Amari Cooper
(Photo by Mitchell Leff/Getty Images)

The New York Jets need some help for their depleted receiving corps. Giving up a key piece of their future puzzle wasn’t the answer.

Geoff Magliocchetti

FLORHAM PARK, NEW JERSEY—The New York Jets are indirectly responsible for unleashing the wrath of Tom Brady upon the National Football League. A fateful September 2001 game in Foxboro featured a brutal Mo Lewis hit on Drew Bledsoe with the latter’s departure giving way to the backup quarterback from Michigan.

The Jets won the game. The Patriots won five (and potentially counting) Super Bowls.

At this point, it’s fair to draw similar comparisons to a hit Trent Cole, then of the Indianapolis Colts, laid down on Derek Carr on Christmas Eve 2016.

That hit, mere weeks before the Raiders were to begin their first playoff visit since 2003, broke Carr’s fibula, sidelining the Raiders’ franchise quarterback and his MVP-caliber season, one that finally signaled an end to the tailspin the team had been trapped in since their Super Bowl trip over a decade earlier.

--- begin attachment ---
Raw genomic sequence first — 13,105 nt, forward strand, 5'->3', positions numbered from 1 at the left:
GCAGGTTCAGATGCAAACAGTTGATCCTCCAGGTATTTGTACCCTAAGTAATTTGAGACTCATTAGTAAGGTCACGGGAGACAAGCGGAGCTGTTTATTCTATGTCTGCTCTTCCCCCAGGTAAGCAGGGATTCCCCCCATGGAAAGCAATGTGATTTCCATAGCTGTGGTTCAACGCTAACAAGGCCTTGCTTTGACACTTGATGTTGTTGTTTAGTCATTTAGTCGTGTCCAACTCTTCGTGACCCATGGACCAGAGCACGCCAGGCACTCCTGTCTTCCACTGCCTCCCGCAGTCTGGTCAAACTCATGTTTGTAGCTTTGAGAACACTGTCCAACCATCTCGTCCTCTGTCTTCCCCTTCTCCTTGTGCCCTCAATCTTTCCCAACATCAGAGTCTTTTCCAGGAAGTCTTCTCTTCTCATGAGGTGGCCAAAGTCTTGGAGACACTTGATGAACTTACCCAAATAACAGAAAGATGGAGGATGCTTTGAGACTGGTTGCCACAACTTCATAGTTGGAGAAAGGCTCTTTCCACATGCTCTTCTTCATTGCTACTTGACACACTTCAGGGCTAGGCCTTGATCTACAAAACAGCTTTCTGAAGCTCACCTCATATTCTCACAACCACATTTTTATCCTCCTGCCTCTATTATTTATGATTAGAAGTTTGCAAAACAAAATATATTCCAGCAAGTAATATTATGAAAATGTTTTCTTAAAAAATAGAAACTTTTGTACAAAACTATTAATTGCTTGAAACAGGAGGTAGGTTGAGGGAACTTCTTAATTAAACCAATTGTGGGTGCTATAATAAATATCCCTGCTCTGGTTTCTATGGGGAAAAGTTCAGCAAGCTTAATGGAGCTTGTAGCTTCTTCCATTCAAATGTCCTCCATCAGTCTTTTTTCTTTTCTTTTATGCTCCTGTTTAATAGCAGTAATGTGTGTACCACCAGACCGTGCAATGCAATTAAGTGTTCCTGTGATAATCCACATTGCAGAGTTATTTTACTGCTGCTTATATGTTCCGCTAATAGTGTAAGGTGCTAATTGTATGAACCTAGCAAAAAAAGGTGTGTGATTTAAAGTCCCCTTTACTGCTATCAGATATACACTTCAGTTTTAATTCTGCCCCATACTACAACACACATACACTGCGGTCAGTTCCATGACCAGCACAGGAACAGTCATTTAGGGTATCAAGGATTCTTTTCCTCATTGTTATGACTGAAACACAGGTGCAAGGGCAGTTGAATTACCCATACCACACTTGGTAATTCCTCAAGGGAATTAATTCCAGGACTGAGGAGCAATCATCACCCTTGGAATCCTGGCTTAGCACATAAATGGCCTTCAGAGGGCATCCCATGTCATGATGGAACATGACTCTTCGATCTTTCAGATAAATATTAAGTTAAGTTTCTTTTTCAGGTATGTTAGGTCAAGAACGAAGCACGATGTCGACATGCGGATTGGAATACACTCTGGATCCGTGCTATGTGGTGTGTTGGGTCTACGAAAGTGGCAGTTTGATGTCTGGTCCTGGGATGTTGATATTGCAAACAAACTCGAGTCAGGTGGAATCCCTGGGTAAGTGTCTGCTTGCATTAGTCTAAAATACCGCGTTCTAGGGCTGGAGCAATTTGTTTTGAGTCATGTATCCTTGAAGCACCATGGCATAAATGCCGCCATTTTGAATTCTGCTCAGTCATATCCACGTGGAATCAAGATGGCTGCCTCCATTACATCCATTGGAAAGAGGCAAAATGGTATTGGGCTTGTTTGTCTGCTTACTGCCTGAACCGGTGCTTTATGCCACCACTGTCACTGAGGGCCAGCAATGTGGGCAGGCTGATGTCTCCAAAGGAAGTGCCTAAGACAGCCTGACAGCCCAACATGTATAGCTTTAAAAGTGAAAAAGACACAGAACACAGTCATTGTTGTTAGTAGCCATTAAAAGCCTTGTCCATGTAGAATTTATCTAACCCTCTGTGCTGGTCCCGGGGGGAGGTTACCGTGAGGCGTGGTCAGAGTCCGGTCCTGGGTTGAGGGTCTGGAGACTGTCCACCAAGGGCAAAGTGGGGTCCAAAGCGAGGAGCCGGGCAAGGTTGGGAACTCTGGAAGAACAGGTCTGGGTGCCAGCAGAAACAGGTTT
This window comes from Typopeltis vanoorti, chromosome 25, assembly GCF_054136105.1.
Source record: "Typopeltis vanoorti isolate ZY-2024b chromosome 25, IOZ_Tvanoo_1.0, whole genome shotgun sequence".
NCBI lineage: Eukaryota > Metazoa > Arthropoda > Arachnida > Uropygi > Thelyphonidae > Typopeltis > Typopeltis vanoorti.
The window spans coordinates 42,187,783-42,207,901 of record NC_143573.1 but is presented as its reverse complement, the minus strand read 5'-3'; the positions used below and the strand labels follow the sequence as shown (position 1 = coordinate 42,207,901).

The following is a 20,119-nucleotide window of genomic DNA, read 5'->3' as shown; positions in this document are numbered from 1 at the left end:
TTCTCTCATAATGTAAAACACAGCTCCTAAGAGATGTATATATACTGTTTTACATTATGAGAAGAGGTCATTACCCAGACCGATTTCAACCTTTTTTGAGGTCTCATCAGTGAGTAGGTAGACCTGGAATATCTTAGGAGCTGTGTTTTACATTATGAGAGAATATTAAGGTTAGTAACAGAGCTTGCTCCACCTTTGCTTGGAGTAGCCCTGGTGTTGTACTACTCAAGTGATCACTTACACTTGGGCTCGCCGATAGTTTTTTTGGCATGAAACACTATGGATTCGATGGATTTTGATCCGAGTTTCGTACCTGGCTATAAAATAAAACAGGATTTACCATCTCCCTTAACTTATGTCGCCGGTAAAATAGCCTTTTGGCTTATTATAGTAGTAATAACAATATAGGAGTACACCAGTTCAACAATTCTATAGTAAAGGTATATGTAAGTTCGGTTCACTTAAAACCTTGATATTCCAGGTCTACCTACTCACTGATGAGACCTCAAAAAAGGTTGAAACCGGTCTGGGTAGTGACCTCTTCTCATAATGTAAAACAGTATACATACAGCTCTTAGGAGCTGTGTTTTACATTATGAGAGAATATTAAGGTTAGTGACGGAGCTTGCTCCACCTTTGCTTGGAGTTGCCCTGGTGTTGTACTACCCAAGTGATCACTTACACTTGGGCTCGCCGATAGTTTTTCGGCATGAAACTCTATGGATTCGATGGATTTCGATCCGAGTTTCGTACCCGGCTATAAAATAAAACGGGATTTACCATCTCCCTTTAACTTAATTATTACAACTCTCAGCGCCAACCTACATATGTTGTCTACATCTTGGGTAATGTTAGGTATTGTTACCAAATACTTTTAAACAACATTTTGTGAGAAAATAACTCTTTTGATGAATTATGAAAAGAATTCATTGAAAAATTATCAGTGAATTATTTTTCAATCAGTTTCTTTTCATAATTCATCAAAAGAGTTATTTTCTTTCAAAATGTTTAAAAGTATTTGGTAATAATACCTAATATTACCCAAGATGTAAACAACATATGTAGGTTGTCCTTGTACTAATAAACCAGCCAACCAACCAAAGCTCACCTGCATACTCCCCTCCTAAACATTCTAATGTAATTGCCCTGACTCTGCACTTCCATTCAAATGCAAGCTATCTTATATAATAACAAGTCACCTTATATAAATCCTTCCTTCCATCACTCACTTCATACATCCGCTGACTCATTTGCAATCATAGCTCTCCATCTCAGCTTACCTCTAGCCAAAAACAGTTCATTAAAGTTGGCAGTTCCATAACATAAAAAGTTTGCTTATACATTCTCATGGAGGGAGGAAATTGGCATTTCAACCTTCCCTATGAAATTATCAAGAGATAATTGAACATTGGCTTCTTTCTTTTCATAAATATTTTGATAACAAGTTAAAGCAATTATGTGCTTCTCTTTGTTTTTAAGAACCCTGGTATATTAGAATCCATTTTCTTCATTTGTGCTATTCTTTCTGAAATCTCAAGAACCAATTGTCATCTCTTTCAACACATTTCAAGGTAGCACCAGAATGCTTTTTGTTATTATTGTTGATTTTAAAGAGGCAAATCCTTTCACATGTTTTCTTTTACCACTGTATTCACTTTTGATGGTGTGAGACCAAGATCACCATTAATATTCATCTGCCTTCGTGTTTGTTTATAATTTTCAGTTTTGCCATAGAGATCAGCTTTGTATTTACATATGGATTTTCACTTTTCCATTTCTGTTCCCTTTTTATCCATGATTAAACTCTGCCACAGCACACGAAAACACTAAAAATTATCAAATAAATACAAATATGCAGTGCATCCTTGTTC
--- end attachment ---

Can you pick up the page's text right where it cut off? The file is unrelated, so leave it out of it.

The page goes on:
Carr might not have been the only player the Raiders lost that day.

(Photo by Brian Bahr/Getty Images)

Less than two years after completing the 2016 season, the Raiders are in full rebuild mode.

Some cases, like Carr’s injury, were just cruel twists of fate. Other factors have been self-inflicted silliness, such as the poorly-handled Khalil Mack saga, culminating in his trade to Chicago, or the decision to hand former franchise hero Jon Gruden $100 million to come out of ESPN’s Monday Night Football booth to return to coaching after a decade.